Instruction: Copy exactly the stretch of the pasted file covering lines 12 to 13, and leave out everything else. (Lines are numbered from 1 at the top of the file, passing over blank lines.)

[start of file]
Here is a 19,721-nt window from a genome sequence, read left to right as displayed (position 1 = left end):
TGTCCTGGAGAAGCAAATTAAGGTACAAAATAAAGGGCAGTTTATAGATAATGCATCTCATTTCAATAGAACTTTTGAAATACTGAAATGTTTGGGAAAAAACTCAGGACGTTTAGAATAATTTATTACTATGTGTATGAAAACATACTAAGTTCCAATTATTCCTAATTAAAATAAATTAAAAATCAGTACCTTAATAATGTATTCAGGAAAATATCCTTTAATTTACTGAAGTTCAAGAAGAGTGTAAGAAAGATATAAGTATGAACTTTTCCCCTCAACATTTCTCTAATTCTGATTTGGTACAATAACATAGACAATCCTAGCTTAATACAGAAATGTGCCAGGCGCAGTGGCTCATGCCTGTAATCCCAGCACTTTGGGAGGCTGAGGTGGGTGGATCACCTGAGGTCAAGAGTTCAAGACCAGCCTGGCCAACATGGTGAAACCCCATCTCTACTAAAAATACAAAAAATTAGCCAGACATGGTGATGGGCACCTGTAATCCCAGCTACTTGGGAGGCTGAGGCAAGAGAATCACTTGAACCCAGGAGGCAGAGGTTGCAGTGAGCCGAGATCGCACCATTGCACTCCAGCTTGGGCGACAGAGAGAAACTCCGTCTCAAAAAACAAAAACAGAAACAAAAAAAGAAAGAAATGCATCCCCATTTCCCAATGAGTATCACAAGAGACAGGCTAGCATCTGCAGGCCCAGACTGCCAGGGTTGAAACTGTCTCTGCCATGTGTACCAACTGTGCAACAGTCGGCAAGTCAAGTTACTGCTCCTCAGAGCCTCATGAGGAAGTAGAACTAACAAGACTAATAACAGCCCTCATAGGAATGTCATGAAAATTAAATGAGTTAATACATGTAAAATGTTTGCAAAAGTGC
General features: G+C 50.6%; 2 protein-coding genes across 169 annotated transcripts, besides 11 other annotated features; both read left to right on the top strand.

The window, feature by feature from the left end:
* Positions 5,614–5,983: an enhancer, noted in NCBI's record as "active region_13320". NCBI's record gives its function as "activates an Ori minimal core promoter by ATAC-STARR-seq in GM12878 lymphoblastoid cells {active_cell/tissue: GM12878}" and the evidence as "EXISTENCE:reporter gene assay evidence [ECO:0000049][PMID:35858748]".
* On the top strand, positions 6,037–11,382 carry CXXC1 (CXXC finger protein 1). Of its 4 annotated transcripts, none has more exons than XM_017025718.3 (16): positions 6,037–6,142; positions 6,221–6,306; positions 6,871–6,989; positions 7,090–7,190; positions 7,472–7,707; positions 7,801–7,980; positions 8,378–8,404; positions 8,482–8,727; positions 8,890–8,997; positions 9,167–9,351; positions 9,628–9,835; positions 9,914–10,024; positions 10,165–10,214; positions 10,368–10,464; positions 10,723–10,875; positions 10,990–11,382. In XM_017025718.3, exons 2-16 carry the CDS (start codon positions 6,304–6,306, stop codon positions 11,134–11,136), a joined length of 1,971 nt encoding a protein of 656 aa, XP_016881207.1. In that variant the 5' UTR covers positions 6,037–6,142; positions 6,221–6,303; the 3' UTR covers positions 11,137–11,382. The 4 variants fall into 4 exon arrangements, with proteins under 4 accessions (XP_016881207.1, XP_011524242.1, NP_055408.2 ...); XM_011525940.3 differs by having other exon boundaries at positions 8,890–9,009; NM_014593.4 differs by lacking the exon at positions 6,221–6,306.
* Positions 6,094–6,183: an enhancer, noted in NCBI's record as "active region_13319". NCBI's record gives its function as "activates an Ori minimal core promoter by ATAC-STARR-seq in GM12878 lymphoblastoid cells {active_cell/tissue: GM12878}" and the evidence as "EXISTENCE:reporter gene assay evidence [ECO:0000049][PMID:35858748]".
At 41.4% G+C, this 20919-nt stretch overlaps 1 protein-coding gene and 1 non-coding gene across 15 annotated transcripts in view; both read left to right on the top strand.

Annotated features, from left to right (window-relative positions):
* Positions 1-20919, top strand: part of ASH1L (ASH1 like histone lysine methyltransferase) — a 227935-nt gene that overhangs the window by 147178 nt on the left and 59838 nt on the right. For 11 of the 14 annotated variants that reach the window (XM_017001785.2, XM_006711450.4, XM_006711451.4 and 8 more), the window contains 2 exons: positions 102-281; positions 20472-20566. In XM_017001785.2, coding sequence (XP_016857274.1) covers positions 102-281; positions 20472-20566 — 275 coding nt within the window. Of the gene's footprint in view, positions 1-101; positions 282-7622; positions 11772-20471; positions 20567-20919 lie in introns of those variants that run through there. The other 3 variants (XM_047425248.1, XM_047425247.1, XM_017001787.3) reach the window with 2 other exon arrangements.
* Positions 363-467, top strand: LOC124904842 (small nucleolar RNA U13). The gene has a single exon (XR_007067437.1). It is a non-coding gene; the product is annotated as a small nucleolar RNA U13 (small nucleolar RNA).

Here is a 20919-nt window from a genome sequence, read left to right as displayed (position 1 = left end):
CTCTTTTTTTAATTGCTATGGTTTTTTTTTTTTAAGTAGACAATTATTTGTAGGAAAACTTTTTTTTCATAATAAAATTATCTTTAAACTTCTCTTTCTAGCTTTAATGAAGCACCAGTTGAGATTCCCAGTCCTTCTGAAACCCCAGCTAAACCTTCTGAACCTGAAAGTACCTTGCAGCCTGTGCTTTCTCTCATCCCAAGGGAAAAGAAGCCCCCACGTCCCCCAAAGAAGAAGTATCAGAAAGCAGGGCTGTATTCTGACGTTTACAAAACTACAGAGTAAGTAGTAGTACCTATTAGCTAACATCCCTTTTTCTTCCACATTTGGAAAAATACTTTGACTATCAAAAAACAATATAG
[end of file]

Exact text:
Here is a 20919-nt window from a genome sequence, read left to right as displayed (position 1 = left end):
CTCTTTTTTTAATTGCTATGGTTTTTTTTTTTTAAGTAGACAATTATTTGTAGGAAAACTTTTTTTTCATAATAAAATTATCTTTAAACTTCTCTTTCTAGCTTTAATGAAGCACCAGTTGAGATTCCCAGTCCTTCTGAAACCCCAGCTAAACCTTCTGAACCTGAAAGTACCTTGCAGCCTGTGCTTTCTCTCATCCCAAGGGAAAAGAAGCCCCCACGTCCCCCAAAGAAGAAGTATCAGAAAGCAGGGCTGTATTCTGACGTTTACAAAACTACAGAGTAAGTAGTAGTACCTATTAGCTAACATCCCTTTTTCTTCCACATTTGGAAAAATACTTTGACTATCAAAAAACAATATAG